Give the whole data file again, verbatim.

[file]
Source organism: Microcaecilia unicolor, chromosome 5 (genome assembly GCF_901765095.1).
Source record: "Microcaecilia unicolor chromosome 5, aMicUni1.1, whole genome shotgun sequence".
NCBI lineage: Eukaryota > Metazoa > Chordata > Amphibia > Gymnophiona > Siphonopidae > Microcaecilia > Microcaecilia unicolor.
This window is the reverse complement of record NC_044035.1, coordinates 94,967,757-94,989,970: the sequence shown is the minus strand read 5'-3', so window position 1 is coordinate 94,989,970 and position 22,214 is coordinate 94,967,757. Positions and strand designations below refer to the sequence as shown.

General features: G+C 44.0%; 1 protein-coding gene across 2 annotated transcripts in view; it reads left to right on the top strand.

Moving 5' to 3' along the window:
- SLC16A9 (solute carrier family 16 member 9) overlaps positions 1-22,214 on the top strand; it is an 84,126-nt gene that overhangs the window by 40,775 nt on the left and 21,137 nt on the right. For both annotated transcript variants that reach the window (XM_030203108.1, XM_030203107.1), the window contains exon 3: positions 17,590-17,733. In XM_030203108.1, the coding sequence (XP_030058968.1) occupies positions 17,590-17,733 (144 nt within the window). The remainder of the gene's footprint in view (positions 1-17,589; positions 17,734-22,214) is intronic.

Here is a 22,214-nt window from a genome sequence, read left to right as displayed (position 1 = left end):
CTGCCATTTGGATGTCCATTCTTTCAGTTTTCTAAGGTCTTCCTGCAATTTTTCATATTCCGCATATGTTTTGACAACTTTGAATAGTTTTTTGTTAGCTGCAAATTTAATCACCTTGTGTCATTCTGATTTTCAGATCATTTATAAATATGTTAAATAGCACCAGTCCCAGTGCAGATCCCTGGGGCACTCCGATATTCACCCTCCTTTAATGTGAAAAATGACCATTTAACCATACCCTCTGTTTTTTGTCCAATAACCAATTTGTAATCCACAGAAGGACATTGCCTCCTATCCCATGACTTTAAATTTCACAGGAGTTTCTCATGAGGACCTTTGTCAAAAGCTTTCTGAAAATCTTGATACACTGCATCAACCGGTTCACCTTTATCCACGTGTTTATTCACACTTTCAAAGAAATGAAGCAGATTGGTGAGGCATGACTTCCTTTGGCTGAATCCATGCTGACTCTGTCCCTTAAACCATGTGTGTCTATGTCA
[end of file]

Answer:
Source organism: Microcaecilia unicolor, chromosome 5 (genome assembly GCF_901765095.1).
Source record: "Microcaecilia unicolor chromosome 5, aMicUni1.1, whole genome shotgun sequence".
NCBI lineage: Eukaryota > Metazoa > Chordata > Amphibia > Gymnophiona > Siphonopidae > Microcaecilia > Microcaecilia unicolor.
This window is the reverse complement of record NC_044035.1, coordinates 94,967,757-94,989,970: the sequence shown is the minus strand read 5'-3', so window position 1 is coordinate 94,989,970 and position 22,214 is coordinate 94,967,757. Positions and strand designations below refer to the sequence as shown.

General features: G+C 44.0%; 1 protein-coding gene across 2 annotated transcripts in view; it reads left to right on the top strand.

Moving 5' to 3' along the window:
- SLC16A9 (solute carrier family 16 member 9) overlaps positions 1-22,214 on the top strand; it is an 84,126-nt gene that overhangs the window by 40,775 nt on the left and 21,137 nt on the right. For both annotated transcript variants that reach the window (XM_030203108.1, XM_030203107.1), the window contains exon 3: positions 17,590-17,733. In XM_030203108.1, the coding sequence (XP_030058968.1) occupies positions 17,590-17,733 (144 nt within the window). The remainder of the gene's footprint in view (positions 1-17,589; positions 17,734-22,214) is intronic.

Here is a 22,214-nt window from a genome sequence, read left to right as displayed (position 1 = left end):
CTGCCATTTGGATGTCCATTCTTTCAGTTTTCTAAGGTCTTCCTGCAATTTTTCATATTCCGCATATGTTTTGACAACTTTGAATAGTTTTTTGTTAGCTGCAAATTTAATCACCTTGTGTCATTCTGATTTTCAGATCATTTATAAATATGTTAAATAGCACCAGTCCCAGTGCAGATCCCTGGGGCACTCCGATATTCACCCTCCTTTAATGTGAAAAATGACCATTTAACCATACCCTCTGTTTTTTGTCCAATAACCAATTTGTAATCCACAGAAGGACATTGCCTCCTATCCCATGACTTTAAATTTCACAGGAGTTTCTCATGAGGACCTTTGTCAAAAGCTTTCTGAAAATCTTGATACACTGCATCAACCGGTTCACCTTTATCCACGTGTTTATTCACACTTTCAAAGAAATGAAGCAGATTGGTGAGGCATGACTTCCTTTGGCTGAATCCATGCTGACTCTGTCCCTTAAACCATGTGTGTCTATGTCA